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A measure of knowledge sharing behavior: scale development and validation

Pages 65-81
Received 02 May 2006
Accepted 15 Oct 2008
Published online: 19 Dec 2017


The concept of knowledge sharing is getting more and more attention in the research and practice of knowledge management. It is necessary to develop relevant performance assessment and reward systems to encourage people's knowledge sharing behaviors (KSBs). Till now, little effort has been put into developing a valid and reliable measure of KSB. The primary purpose of this study is to develop a new measure of KSB with desirable psychometric properties – a well-developed KSB scale with a sufficient level of reliability and validity. This main objective was achieved by using the following procedures: (1) specify domain of construct, (2) generate scale items, (3) purify scale, and (4) validate scale. The new KSB scale developed in this study is a 4-dimensional, 28-item, 5-response choice frequency scale. The scale includes written contributions, organizational communications, personal interactions, and communities of practices dimensions. The results provided evidence of the dimensionality, reliability, and validity of the KSB scale.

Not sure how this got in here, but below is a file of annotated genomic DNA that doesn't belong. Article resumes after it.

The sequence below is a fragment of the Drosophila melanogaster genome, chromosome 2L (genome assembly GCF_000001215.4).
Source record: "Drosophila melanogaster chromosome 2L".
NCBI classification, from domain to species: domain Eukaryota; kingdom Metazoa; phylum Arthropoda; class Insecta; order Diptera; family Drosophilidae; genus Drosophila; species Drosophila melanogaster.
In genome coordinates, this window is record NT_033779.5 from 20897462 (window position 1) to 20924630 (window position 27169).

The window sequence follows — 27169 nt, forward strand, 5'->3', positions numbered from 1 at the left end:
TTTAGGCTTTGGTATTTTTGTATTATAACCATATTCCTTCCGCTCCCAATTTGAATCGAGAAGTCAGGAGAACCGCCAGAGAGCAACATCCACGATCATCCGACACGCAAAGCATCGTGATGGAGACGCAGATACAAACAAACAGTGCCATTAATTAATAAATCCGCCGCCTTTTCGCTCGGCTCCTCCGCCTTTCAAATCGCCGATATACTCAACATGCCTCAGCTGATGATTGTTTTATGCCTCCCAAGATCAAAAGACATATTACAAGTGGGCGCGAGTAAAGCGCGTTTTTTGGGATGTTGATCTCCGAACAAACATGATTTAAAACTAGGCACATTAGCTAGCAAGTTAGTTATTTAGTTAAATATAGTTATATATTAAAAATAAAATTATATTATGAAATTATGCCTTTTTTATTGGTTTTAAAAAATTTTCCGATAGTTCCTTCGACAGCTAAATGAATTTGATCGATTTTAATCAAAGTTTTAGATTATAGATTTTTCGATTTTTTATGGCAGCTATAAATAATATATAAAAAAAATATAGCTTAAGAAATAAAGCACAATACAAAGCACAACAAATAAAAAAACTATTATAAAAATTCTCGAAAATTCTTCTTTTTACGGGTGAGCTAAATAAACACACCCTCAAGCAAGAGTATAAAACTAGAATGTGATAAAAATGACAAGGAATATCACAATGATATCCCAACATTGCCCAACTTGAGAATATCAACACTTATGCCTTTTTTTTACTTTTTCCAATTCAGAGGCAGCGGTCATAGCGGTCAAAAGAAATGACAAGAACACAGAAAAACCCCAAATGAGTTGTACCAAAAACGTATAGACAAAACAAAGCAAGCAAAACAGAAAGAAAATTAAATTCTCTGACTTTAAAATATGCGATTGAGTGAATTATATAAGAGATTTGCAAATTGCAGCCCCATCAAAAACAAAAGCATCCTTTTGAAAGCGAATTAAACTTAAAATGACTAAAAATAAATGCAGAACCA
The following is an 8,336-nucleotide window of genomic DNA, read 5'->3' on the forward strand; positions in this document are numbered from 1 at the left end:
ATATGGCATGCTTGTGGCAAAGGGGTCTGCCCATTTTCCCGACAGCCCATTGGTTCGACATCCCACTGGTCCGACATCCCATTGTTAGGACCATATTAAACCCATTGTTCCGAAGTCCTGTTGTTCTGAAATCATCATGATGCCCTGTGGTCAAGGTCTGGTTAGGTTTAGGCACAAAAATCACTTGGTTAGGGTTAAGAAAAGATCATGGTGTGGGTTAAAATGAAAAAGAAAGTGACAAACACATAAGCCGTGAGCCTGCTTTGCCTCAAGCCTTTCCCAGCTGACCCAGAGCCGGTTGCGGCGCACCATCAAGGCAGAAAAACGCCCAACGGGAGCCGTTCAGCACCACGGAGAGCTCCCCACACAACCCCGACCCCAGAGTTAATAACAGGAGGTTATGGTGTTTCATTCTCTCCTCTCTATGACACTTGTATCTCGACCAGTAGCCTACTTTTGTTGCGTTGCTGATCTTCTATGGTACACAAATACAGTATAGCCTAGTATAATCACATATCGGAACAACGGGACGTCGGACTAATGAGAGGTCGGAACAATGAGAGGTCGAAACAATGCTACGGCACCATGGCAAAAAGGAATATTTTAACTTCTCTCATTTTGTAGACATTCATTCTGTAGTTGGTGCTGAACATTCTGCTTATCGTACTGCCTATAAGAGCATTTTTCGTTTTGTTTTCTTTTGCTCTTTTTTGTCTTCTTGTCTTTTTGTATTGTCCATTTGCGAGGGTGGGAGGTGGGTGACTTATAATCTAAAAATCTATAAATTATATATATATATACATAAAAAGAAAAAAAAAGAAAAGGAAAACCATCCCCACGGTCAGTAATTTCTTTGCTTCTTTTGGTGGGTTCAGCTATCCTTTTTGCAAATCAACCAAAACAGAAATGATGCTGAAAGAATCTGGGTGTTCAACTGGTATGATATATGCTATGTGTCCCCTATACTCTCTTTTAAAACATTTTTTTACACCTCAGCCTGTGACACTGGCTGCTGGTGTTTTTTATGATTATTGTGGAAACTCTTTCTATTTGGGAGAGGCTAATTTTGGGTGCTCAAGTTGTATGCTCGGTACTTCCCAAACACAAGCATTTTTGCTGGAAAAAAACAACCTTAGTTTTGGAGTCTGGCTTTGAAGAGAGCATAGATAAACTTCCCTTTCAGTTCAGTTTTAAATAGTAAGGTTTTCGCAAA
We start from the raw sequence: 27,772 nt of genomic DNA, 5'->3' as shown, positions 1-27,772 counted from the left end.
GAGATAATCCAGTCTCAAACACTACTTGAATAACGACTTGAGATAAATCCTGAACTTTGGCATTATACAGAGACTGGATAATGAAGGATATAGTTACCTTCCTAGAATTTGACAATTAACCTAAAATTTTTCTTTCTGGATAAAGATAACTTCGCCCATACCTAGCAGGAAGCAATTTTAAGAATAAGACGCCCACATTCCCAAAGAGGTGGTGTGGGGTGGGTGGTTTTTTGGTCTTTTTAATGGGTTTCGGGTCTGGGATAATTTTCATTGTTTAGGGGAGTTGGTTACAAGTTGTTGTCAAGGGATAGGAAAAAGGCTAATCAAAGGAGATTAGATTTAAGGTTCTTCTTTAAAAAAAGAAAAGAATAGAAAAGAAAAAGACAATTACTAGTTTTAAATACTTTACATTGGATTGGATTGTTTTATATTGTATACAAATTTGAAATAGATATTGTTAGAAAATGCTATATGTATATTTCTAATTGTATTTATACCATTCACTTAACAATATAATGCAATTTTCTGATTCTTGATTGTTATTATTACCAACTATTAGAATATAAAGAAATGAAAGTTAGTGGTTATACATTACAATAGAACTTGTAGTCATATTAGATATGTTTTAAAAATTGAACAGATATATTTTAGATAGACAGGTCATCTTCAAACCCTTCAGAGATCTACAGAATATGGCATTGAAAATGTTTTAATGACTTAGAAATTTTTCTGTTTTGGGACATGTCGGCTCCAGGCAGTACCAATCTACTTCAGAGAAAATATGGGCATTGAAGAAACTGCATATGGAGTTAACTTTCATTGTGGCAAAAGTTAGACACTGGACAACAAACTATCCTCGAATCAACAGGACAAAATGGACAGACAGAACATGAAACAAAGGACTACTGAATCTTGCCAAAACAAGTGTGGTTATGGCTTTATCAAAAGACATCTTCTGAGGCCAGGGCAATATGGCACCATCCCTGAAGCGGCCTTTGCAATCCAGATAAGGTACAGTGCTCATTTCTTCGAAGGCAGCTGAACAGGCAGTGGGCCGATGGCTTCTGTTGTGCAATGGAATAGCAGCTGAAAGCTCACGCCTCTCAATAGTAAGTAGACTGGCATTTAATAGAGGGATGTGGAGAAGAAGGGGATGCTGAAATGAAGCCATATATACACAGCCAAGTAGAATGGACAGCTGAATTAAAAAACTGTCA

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Notes on contributors

Jialin Yi

About the author
Jialin Yi, Ph.D. Senior E-learning Instructional Designer. She got her doctoral degree from the Instructional Systems Technology department at Indiana University Bloomington, where she also taught computer skills courses for 3 years. Her research interests are knowledge management, performance evaluation and improvement, training techniques, instructional design, and distance learning. Jialin earned a master of science in Instructional Technology from Indiana University Bloomington, a master of management in Industrial Engineering and a bachelor of engineering in International Trade from Xi’an Jiaotong University in China. She also worked in Agilent Technologies as an E-Learning Specialist for 15 months. She has been working in Northwestern Memorial Hospital as a Senior E-Learning Instructional Designer since March 2007. She had academic and practical experience in areas of economics, management, industrial engineering, and education.